Breast cancer is the most prevalent kind of cancer in the world, and medical practitioners are keen to stress the role diet, exercise, and environmental pollution play in its development. However, there is an increasingly popular theory that anxiety, depression, and stress also contribute to breast cancer. Traumatic life events can lead to depression, which in turn increases the risk of developing breast cancer. This is the central premise of Foiled Creative Fire by Heather Goodare.Continue reading The Lives of Historic Women Demonstrate a Link between Mental Health and Breast Cancer
Chief Medical Officer Chris Whitty now oversees the newly created Office for Health Promotion (OHP) which has a remit to drive the government’s prevention measures. However, there is NO mention or inclusion of environmental risk factors (ie chemicals) on human health.
So, this week, we’ve joined with other public health and environmental NGOs to call for Public Health bodies to be given direct responsibilities to research and regulate the effects of harmful chemicals on the nation’s health. Public health strategies must commit to keep harmful chemicals out of our products and the environment.
Every single day, from pre-birth to late in life, we are exposed to a potent cocktail of chemicals from innumerable sources including bisphenols in plastics, flame retardants in furniture and FAS in food packaging.
FULL TEXT HERE
FPTP joined a large group of academics, environmental and health and safety organisations in an open letter to Cancer Research UK.
The letter inquired about their plans for the primary prevention of cancer. Earlier this year, the European Cancer Leagues produced a position paper setting out core principles and a framework that should be at the heart of every cancer plan. Because of CRUK’s membership of the ECL we are interested to hear more about their plans.
Continue reading From Pink to Prevention signs open letter to Cancer Research UK
Marking October Breast Cancer Prevention Month, From Pink to Prevention has launched a 38 Degrees petition entitled No more poison in our hands – Time for a ban on all paper till receipts
Did you know that every time you shop the chances are you end up with poison on your hands? Bisphenol A (BPA) is a chemical used to coat till and other types of receipts. It can be readily absorbed through the skin, interfering with our hormones and is linked to breast and prostate cancer, diabetes, obesity, and reproductive and neurological disorders. BPA was classified as an Endocrine Disrupting Chemical (EDC) in 2016.
Elevated levels of BPA have been found in the urine of cashiers who are the most intensively exposed of all. Indeed, we all have levels of this chemical in our bodies. And now similar health concerns are being raised for a BPA substitute Bisphenol S.
Not only are till receipts toxic, they are yet another source of wastepaper, ending up in the bottom of your bag or filling your purse or wallet. The vast majority of the UK’s 11.2 billion printed daily are increasingly unnecessary given the various electronic alternatives.
It’s time to ban the paper receipt in the UK, following the lead of several countries which have banned or severely restricted the use of BPA in receipts.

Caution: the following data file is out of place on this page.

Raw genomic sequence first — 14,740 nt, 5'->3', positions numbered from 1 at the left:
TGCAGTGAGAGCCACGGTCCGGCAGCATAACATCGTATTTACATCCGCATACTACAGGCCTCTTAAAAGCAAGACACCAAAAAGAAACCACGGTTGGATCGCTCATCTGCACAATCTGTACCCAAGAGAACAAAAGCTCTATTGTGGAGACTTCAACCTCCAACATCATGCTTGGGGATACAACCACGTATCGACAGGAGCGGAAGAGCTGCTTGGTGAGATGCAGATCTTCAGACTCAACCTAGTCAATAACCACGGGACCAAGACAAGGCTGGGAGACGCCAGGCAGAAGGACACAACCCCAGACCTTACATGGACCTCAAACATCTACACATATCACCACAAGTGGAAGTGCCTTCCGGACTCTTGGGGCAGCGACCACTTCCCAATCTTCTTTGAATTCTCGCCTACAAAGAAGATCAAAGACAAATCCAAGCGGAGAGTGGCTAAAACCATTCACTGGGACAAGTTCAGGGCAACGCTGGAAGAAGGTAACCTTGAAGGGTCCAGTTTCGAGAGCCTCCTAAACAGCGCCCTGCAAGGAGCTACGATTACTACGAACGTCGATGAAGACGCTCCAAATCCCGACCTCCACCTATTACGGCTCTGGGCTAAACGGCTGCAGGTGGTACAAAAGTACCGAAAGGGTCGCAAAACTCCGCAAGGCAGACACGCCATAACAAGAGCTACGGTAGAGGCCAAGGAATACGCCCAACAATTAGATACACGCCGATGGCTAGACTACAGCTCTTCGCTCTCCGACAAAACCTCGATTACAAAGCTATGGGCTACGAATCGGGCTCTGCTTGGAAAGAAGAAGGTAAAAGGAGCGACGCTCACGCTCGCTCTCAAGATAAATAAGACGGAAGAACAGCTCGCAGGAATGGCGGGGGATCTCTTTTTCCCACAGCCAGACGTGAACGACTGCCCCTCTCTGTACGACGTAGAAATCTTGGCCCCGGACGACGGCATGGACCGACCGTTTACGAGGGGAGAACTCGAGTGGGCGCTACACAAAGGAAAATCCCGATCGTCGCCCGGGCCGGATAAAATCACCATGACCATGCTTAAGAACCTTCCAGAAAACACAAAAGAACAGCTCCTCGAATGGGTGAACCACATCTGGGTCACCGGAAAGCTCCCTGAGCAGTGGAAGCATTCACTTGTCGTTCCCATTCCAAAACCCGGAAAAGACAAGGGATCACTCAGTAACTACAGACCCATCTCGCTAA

The petition will be sent to all major UK retailers, the Health and Safety Executive, Secretary of State for Health, the British Retail Consortium and leading breast cancer charities.
We continue to put pressure on Breast Cancer Now (BCN) to acknowledge environmental and occupational risk factors for breast cancer. As the UK’s leading breast cancer research charity, we argue that it is incomprehensible that they continue to refute the body of evidence that makes just these links.
Just recently, we sent an open letter to both BCN and ASDA with regard to their ‘Tickled Pink’ and ‘Be Your Breast Friend’ campaign concerning breast awareness with pink till receipts as the communication tool. This campaign triggered a number of serious concerns about the use of certain ingredients in the ASDA pink and other till receipts and, linked to this, the various public ‘assurances’ from Breast Cancer Now about the science in relation to ‘chemicals in the environment” ie that there is no link to breast cancer risk.
Those expressing concern (in fact, disbelief) about the ASDA/BCN campaign included leading experts in the area of endocrine disrupting chemicals. Our open letter was co-signed with colleagues from CHEM Trust, Breast Cancer Prevention Scotland (formerly Challenge Breast Cancer Scotland) and The Pink Ladies Cancer Support Group (Derry)
You can read the full letter below:
Continue reading Breast Cancer Now, ASDA & Pink Till Receipts.
In January 2019 we lost our long-time friend and campaigning comrade, Diana Ward.
Words cannot express our sense of loss at her not being there with and for us, as she has been for more than 25 years.
Di covered so much ground in her writing, activism, art and travels. In all ways, she was an ice-breaker and her analysis on the politics of breast cancer remains as incisive now as it was when she first started out on her journey to bring public awareness and political action to the issue.
It was an honour to work with her and have her as a dear and close friend. She leaves a powerful legacy of speaking truth to power. A legacy that will continue through our work.
We are remembering Di in a number of ways…